Did you realise it was possible to make Half-Square Triangles from squares – with no cutting involved? Take your ‘background’ square and a ‘star’ square the same size. Fold the star square in half along the diagonal and place over the background square, matching the raw edges. Tack the raw edges together if you’re not going to stitch lots of them straight away. This little quilt of Friendship Star blocks was made in this way – the two different reds are in fact the right side and the ‘wrong’ side of the same fabric. You could put four of these squares together to make a Pinwheel or Windmill block.  Make yours with lots of different coloured scrap squares – keep the same colour, if not fabric, in each pinwheel or star if you haven’t got four identical squares.

folded stars

But as this fold is on the bias you could roll it back into a curve and make curved pinwheel blocks. How clever is that! Stitch the curves down with an invisible stitch or a decorative stitch or just topstitch.

 

Or you could put four of those folded triangles onto a square a different way – around the edge and tucking them under each other. Use a bright colour as your base square and two colours for the triangles. Roll back the edges and stitch to reveal the base square. If you have used similar colours for your triangles then you will get whirling stars appearing where the blocks meet.

whirligig star

whirligig stars

And then, of course, there’s Cathedral Window . . . which you can make the traditional way by hand, or you can make them on the machine or you can make faux ones with folded triangles . . .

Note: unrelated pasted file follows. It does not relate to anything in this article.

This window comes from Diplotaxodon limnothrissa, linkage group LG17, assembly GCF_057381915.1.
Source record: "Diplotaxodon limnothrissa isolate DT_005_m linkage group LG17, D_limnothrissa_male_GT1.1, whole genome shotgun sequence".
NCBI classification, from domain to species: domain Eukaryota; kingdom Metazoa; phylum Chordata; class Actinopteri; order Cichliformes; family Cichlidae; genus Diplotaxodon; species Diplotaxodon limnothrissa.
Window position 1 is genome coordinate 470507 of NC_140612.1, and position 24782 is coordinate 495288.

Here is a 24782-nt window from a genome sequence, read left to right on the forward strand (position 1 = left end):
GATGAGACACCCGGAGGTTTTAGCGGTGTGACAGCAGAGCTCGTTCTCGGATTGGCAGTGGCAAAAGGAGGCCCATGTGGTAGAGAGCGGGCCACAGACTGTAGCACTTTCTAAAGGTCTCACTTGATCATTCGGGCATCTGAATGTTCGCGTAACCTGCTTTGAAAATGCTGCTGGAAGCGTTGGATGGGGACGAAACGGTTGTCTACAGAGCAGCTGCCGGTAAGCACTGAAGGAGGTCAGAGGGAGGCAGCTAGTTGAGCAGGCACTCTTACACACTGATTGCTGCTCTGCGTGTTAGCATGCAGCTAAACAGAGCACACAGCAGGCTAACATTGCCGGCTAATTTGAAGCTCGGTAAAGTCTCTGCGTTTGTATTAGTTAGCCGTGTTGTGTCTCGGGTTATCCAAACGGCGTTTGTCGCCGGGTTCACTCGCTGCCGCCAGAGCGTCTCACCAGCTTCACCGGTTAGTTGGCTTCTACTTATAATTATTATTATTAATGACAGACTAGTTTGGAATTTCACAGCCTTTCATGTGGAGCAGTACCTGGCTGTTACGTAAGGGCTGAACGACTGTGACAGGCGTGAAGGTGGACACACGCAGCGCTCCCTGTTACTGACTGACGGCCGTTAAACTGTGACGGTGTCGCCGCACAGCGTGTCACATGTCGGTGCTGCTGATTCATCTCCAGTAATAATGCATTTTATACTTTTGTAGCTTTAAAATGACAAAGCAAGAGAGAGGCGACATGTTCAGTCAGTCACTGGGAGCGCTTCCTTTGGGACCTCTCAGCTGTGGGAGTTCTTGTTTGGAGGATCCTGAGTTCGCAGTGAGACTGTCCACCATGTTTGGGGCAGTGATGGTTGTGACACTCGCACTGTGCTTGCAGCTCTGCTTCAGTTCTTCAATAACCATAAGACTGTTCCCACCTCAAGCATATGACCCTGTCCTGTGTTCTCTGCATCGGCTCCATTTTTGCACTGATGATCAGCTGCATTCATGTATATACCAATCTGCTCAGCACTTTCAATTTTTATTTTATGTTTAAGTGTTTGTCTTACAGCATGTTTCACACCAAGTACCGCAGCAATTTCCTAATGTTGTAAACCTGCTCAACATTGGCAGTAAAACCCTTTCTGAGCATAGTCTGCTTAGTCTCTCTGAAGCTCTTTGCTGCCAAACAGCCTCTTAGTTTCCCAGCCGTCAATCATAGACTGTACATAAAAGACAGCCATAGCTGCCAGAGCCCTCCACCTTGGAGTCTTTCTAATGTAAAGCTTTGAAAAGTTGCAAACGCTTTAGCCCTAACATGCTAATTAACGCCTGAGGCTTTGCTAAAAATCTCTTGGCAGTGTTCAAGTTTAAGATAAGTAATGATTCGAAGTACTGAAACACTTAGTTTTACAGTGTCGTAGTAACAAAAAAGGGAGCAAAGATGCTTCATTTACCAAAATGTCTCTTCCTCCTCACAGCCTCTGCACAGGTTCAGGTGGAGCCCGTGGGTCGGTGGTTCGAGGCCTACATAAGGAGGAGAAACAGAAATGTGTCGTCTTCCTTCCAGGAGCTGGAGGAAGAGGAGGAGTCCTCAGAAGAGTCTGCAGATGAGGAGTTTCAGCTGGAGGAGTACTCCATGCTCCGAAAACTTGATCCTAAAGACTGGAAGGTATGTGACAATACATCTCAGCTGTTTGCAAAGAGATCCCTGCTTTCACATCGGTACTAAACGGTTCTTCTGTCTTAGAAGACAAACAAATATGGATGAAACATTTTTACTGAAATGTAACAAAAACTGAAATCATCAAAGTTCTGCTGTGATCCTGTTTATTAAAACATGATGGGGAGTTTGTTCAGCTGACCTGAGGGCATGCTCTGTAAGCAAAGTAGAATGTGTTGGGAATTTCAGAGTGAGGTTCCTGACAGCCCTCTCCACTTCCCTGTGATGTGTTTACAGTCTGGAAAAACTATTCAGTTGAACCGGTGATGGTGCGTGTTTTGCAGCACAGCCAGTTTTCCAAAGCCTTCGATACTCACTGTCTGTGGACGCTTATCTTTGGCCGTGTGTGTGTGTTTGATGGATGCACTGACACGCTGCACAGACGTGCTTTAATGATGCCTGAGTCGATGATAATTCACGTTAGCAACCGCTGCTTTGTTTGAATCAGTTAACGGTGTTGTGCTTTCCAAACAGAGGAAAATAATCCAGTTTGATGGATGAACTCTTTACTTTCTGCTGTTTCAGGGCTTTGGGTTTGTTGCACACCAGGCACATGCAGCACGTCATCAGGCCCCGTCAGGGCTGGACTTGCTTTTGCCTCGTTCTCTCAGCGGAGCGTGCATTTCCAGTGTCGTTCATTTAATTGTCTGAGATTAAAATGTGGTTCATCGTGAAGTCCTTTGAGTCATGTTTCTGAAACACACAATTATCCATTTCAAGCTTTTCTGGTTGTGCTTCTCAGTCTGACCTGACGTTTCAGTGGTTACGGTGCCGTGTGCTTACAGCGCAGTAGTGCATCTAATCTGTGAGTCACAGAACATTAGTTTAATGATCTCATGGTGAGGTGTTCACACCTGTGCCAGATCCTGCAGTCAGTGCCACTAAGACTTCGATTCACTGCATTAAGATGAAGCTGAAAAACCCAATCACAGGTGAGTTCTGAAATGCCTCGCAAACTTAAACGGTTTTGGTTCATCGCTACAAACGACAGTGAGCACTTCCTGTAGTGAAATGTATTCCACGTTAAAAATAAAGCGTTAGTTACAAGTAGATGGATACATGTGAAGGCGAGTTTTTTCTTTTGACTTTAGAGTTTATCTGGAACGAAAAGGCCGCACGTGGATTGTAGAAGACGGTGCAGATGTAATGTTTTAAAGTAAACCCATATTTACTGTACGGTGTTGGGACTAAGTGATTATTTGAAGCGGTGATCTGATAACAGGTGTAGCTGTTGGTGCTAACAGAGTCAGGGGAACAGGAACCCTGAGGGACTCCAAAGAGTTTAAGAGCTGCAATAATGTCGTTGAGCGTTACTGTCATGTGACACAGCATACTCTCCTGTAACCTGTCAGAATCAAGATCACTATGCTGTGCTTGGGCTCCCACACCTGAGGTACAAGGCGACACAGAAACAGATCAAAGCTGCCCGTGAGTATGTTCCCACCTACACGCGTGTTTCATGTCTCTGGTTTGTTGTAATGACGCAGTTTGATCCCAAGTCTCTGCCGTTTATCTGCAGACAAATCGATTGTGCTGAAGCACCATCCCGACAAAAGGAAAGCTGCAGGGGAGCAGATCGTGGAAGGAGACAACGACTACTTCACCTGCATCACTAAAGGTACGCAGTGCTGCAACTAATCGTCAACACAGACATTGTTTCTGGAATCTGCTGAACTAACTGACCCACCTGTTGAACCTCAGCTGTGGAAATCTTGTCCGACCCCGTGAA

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Join us next Sunday for more scrappy-ness.

 

Scrappy Sunday – more squares

We thought we’d take a second look at squares and scraps – this time with examples from EQ to show just a few possibilities.  One simple block composed entirely of squares, nothing could be simpler and it’s a perfect way to put lots of different scraps together without too much angst as to what goes with what.  Start with lots of squares, say 2 1/2inch ones, and divide them into two piles, one dark and one light.  It’s the dark vs light distinction that makes this scrap control process work because it eliminates the constant question “does this fabric look good with that one?”.  Most of us find “random” and “scrappy” very challenging concepts and the dark vs light division makes a good place to start.  Here’s a 16square grid for us to play with dark and light scrap values –

The first, simplest and most traditional arrangement for this grid would probably be a checkerboard –

and it’s fairly easy to predict what a whole quilt made from these blocks would look like, so we won’t!  But if we tweak the arrangement of lights and darks (remember, we’re ignoring colour here) the same grid might look like one of the blocks below –

 

 

 

And, yes, we have used one more value – medium – in some of the examples above.  That’s because once you have divided your scrappy squares into lights and darks you are sure to find that some darks are just darker and some darks are almost medium when compared with the light pile.  Now take a look at some quilt plans using the above blocks in a straight edge to edge setting –